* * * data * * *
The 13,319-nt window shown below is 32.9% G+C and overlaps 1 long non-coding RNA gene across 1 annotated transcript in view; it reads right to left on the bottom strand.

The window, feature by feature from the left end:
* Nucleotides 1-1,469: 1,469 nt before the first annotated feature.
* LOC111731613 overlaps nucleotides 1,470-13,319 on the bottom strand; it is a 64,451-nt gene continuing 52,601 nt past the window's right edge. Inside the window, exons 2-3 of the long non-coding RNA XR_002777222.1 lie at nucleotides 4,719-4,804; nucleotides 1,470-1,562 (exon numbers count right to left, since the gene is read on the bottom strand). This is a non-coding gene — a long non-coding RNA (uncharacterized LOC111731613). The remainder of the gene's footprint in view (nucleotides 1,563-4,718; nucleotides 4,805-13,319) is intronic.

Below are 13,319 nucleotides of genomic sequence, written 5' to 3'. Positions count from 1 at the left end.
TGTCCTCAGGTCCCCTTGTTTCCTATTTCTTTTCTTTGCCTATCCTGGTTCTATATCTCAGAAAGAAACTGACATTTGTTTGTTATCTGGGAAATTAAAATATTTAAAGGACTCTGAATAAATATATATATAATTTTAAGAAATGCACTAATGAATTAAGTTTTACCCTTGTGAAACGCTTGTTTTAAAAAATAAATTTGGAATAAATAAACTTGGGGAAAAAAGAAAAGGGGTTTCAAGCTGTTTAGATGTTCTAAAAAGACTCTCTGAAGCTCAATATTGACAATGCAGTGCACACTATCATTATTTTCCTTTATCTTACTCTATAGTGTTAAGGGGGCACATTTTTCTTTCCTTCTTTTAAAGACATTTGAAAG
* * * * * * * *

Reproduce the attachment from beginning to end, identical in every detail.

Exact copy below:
The 13,319-nt window shown below is 32.9% G+C and overlaps 1 long non-coding RNA gene across 1 annotated transcript in view; it reads right to left on the bottom strand.

The window, feature by feature from the left end:
* Nucleotides 1-1,469: 1,469 nt before the first annotated feature.
* LOC111731613 overlaps nucleotides 1,470-13,319 on the bottom strand; it is a 64,451-nt gene continuing 52,601 nt past the window's right edge. Inside the window, exons 2-3 of the long non-coding RNA XR_002777222.1 lie at nucleotides 4,719-4,804; nucleotides 1,470-1,562 (exon numbers count right to left, since the gene is read on the bottom strand). This is a non-coding gene — a long non-coding RNA (uncharacterized LOC111731613). The remainder of the gene's footprint in view (nucleotides 1,563-4,718; nucleotides 4,805-13,319) is intronic.

Below are 13,319 nucleotides of genomic sequence, written 5' to 3'. Positions count from 1 at the left end.
TGTCCTCAGGTCCCCTTGTTTCCTATTTCTTTTCTTTGCCTATCCTGGTTCTATATCTCAGAAAGAAACTGACATTTGTTTGTTATCTGGGAAATTAAAATATTTAAAGGACTCTGAATAAATATATATATAATTTTAAGAAATGCACTAATGAATTAAGTTTTACCCTTGTGAAACGCTTGTTTTAAAAAATAAATTTGGAATAAATAAACTTGGGGAAAAAAGAAAAGGGGTTTCAAGCTGTTTAGATGTTCTAAAAAGACTCTCTGAAGCTCAATATTGACAATGCAGTGCACACTATCATTATTTTCCTTTATCTTACTCTATAGTGTTAAGGGGGCACATTTTTCTTTCCTTCTTTTAAAGACATTTGAAAG